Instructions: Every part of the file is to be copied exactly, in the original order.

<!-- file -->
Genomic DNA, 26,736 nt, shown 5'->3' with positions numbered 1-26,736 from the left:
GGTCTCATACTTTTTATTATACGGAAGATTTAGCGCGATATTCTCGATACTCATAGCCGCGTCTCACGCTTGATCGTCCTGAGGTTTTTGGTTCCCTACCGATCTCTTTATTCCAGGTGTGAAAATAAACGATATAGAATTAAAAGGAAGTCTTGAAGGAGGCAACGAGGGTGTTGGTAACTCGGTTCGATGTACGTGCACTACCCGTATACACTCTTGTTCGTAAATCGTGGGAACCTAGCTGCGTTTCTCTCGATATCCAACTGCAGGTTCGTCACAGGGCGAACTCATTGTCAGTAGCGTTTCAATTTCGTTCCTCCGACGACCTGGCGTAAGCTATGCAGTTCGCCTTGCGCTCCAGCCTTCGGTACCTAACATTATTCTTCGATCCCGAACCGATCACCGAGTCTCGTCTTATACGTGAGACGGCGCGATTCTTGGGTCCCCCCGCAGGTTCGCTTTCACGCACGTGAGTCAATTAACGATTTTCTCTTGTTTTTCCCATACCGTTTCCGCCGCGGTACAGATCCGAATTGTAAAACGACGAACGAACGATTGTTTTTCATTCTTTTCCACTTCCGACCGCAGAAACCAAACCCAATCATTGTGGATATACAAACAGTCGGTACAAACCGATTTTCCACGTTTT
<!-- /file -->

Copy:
Genomic DNA, 26,736 nt, shown 5'->3' with positions numbered 1-26,736 from the left:
GGTCTCATACTTTTTATTATACGGAAGATTTAGCGCGATATTCTCGATACTCATAGCCGCGTCTCACGCTTGATCGTCCTGAGGTTTTTGGTTCCCTACCGATCTCTTTATTCCAGGTGTGAAAATAAACGATATAGAATTAAAAGGAAGTCTTGAAGGAGGCAACGAGGGTGTTGGTAACTCGGTTCGATGTACGTGCACTACCCGTATACACTCTTGTTCGTAAATCGTGGGAACCTAGCTGCGTTTCTCTCGATATCCAACTGCAGGTTCGTCACAGGGCGAACTCATTGTCAGTAGCGTTTCAATTTCGTTCCTCCGACGACCTGGCGTAAGCTATGCAGTTCGCCTTGCGCTCCAGCCTTCGGTACCTAACATTATTCTTCGATCCCGAACCGATCACCGAGTCTCGTCTTATACGTGAGACGGCGCGATTCTTGGGTCCCCCCGCAGGTTCGCTTTCACGCACGTGAGTCAATTAACGATTTTCTCTTGTTTTTCCCATACCGTTTCCGCCGCGGTACAGATCCGAATTGTAAAACGACGAACGAACGATTGTTTTTCATTCTTTTCCACTTCCGACCGCAGAAACCAAACCCAATCATTGTGGATATACAAACAGTCGGTACAAACCGATTTTCCACGTTTT